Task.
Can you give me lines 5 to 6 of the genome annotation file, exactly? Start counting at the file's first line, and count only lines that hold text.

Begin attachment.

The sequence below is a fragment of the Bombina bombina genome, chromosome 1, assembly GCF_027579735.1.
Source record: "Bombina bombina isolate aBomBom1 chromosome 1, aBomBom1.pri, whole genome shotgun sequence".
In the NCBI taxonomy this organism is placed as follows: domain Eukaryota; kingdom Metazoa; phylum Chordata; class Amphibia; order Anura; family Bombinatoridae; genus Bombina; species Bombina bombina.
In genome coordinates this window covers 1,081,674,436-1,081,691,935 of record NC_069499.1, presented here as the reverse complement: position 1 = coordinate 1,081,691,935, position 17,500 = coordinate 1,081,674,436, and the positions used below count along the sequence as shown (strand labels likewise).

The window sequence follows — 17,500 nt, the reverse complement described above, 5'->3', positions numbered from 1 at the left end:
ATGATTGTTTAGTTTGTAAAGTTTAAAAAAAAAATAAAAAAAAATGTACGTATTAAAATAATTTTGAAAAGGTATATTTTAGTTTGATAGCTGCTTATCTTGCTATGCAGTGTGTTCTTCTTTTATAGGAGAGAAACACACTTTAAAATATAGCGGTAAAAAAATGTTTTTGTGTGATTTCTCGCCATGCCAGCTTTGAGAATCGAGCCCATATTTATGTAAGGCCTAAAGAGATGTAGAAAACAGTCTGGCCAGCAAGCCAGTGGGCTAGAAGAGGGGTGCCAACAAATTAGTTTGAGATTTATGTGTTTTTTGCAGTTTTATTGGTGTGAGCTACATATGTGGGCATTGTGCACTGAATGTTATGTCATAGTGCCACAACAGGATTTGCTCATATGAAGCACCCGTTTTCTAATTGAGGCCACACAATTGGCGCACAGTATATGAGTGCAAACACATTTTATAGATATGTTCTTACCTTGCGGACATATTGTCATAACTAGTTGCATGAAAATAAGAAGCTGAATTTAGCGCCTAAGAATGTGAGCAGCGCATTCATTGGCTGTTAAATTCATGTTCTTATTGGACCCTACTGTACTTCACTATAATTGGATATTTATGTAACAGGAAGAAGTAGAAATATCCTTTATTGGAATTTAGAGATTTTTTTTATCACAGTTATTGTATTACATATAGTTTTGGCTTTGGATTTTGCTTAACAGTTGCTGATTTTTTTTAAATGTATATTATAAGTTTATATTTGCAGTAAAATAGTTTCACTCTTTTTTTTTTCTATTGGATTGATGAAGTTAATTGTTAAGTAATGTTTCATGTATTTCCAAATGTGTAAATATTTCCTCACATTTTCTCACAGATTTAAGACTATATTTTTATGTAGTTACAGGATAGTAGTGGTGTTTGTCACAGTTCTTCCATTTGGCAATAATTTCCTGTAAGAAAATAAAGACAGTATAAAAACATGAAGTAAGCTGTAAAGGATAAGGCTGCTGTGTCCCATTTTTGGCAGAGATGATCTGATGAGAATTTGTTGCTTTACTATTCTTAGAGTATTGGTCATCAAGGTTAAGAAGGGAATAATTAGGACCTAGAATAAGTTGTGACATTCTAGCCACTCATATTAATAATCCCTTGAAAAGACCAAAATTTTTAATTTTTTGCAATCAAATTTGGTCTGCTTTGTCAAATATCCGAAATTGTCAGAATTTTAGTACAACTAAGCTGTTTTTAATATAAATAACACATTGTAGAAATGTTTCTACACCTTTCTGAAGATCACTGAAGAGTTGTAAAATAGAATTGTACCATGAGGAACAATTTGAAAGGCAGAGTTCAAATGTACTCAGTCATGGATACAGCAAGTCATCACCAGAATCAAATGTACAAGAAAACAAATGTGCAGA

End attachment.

The window sequence follows — 17,500 nt, the reverse complement described above, 5'->3', positions numbered from 1 at the left end:
ATGATTGTTTAGTTTGTAAAGTTTAAAAAAAAAATAAAAAAAAATGTACGTATTAAAATAATTTTGAAAAGGTATATTTTAGTTTGATAGCTGCTTATCTTGCTATGCAGTGTGTTCTTCTTTTATAGGAGAGAAACACACTTTAAAATATAGCGGTAAAAAAATGTTTTTGTGTGATTTCTCGCCATGCCAGCTTTGAGAATCGAGCCCATATTTATGTAAGGCCTAAAGAGATGTAGAAAACAGTCTGGCCAGCAAGCCAGTGGGCTAGAAGAGGGGTGCCAACAAATTAGTTTGAGATTTATGTGTTTTTTGCAGTTTTATTGGTGTGAGCTACATATGTGGGCATTGTGCACTGAATGTTATGTCATAGTGCCACAACAGGATTTGCTCATATGAAGCACCCGTTTTCTAATTGAGGCCACACAATTGGCGCACAGTATATGAGTGCAAACACATTTTATAGATATGTTCTTACCTTGCGGACATATTGTCATAACTAGTTGCATGAAAATAAGAAGCTGAATTTAGCGCCTAAGAATGTGAGCAGCGCATTCATTGGCTGTTAAATTCATGTTCTTATTGGACCCTACTGTACTTCACTATAATTGGATATTTATGTAACAGGAAGAAGTAGAAATATCCTTTATTGGAATTTAGAGATTTTTTTTATCACAGTTATTGTATTACATATAGTTTTGGCTTTGGATTTTGCTTAACAGTTGCTGATTTTTTTTAAATGTATATTATAAGTTTATATTTGCAGTAAAATAGTTTCACTCTTTTTTTTTTCTATTGGATTGATGAAGTTAATTGTTAAGTAATGTTTCATGTATTTCCAAATGTGTAAATATTTCCTCACATTTTCTCACAGATTTAAGACTATATTTTTATGTAGTTACAGGATAGTAGTGGTGTTTGTCACAGTTCTTCCATTTGGCAATAATTTCCTGTAAGAAAATAAAGACAGTATAAAAACATGAAGTAAGCTGTAAAGGATAAGGCTGCTGTGTCCCATTTTTGGCAGAGATGATCTGATGAGAATTTGTTGCTTTACTATTCTTAGAGTATTGGTCATCAAGGTTAAGAAGGGAATAATTAGGACCTAGAATAAGTTGTGACATTCTAGCCACTCATATTAATAATCCCTTGAAAAGACCAAAATTTTTAATTTTTTGCAATCAAATTTGGTCTGCTTTGTCAAATATCCGAAATTGTCAGAATTTTAGTACAACTAAGCTGTTTTTAATATAAATAACACATTGTAGAAATGTTTCTACACCTTTCTGAAGATCACTGAAGAGTTGTAAAATAGAATTGTACCATGAGGAACAATTTGAAAGGCAGAGTTCAAATGTACTCAGTCATGGATACAGCAAGTCATCACCAGAATCAAATGTACAAGAAAACAAATGTGCAGA